In the grocery retail setting, there are 2 factors that can drive opportunistic purchases: How shiny it is and where it’s located. Grocery has an advantage as there are many different categories that flow well with opportunistic purchases. I can’t wait to see the latest web-enabled smart spatula with built in MP3 player located in the baking section of my local Loblaws. Grocers, don’t forget about the front and cash area! That’s the best place to put all the shiny stuff.

Gene Hoffman
Guest
Gene Hoffman
6 years 3 months ago

A gallon of skimmed milk at $1.79 is easily perceived as an opportunistic purchase, particularly if it isn’t advertised. That kind of in-store surprise injects fun into the rather mundane grocery shopping trip.

Grocery shoppers are used to “trip sameness” as well as rising prices which, in turn, increases their cost of living. There no joy in Mudville from that bummer. But when shoppers are pleasantly surprised by an obviously reduced price on a demand brand or item, or given some preferential service or gift, or when there is some new innovative animation that brighten up the store, they are especially pleased.

Retailing is a public stage. Creative retailers perfom on it and give shoppers a Sense of Theater. And therein is Opportunity.

Dan Berthiaume
Guest
Dan Berthiaume
6 years 3 months ago

In grocery, I think the two drivers for opportunistic purchase are value and scarcity/unexpectedness. For example, a great deal on a beach umbrella at a grocery store in mid-August when all the other stores are sold out of summer items would be an opportunistic “trophy.”

Peter Fader
Guest
6 years 3 months ago

I disagree with the basic premise here: Most routine shopping trips do not have any kind of “trophy” associated with them. Most trips are so mindless that they merit no subsequent discussion at all. Yes, impulse purchases occur frequently, but most are still pretty mindless. Remembering to buy ketchup at the last minute counts as an impulse purchase but is rarely a bragged-about “trophy.”

Excessive attempts to create such purchases will often do more harm than good: annoying in-store reminders/deals/suggestions will merely be confusing clutter to most shoppers and ruin their overall in-store experience.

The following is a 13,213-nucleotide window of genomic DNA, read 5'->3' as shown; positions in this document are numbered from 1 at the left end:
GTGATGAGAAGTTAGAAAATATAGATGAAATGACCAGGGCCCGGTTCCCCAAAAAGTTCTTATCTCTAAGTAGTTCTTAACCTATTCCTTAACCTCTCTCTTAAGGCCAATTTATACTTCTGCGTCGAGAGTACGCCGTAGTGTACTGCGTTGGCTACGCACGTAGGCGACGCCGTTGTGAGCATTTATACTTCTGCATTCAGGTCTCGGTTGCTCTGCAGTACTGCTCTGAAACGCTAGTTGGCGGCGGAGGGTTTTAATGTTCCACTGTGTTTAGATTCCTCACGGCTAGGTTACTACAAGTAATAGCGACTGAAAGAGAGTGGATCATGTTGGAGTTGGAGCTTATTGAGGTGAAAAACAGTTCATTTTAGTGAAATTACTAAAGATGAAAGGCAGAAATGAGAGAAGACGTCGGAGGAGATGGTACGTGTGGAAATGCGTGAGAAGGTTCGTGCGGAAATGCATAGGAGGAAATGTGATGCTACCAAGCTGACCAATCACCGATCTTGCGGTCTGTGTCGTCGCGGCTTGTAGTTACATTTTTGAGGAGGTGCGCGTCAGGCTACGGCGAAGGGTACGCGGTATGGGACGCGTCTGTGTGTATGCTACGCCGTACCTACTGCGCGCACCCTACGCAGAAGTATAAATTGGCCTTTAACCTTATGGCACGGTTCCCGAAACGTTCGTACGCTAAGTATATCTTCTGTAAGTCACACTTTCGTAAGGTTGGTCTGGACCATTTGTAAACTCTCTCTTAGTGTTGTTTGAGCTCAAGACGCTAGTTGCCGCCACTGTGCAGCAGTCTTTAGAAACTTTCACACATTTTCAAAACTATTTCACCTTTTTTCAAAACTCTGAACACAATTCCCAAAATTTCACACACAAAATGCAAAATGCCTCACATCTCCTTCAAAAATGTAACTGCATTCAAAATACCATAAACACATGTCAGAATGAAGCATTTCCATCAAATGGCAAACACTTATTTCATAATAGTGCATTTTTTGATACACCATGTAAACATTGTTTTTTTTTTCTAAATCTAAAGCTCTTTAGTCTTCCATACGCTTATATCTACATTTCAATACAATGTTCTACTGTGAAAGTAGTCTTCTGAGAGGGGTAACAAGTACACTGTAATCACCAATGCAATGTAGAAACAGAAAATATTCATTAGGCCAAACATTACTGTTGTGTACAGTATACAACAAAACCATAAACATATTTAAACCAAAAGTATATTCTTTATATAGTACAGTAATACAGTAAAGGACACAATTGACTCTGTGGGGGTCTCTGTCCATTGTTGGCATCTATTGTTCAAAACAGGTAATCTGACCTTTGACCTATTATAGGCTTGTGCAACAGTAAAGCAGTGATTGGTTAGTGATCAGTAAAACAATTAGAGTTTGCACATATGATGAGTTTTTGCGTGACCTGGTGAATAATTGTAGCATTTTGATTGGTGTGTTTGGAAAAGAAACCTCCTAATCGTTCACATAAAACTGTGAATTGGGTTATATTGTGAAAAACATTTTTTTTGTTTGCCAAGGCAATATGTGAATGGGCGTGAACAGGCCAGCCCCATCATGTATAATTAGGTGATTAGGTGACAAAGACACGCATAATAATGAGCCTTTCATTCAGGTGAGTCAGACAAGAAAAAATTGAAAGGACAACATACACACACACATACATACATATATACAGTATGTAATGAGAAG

Retailers should let shoppers navigate their own way through the store and let serendipitous discovery happen as an organic process — not a forced one. Shoppers do much better without any “help” to drive them towards unplanned purchases.

Joel Rubinson
Guest
6 years 3 months ago

Pete, I have to respectfully disagree. I believe that grocery shopping gives meaning to many people. As I shop, I closely watch other shoppers. They don’t have the look of wanting to be elsewhere. They have the look of being on a mission (especially older shoppers) and probably feel a sense of pride when they are successful (finding the great sale, buying what they intended to buy). Whenever there is the possibility for failure, there is also the possibility for victory. People can feel good when they are victorious shoppers. A trophy is a proof and a story to be told.

Anne Howe
Guest
6 years 3 months ago
I think the trophy purchase is much more prone to happen outside the grocery channel of trade. Just ask any regular TJMaxx shopper: we use the “honey, look at the deal I got” phrase quite consistently. But I do NOT include specialty food stores and farmers’ markets in my definition of grocery. Like Peter, I think the average grocery trip is mundane, boring and I just want to get it done without too much fuss. The bore of old-school grocery and the desire for interesting experiences explains why so many shoppers have evolved to three or more types of food store trips per week. They’ve defined where they get personal pleasure from, exploring ways to spend the slack budget, and they’ve done so because smaller, more personal merchants are tuning in and responding to their desires. Shoppers don’t seem to mind the constant disruption at specialty markets and even Whole Foods. At these markets, there are plenty of qualified associates that will converse and advise and even recommend alternative options! But if Kroger took that… Read more »
Bill Hanifin
Guest
6 years 3 months ago

“Hey Honey, you’ll never guess what I bought today” is not too far away from “you’ll never guess how much I saved today,” both of which are expressions of rationalization for incremental purchases that may have been unplanned.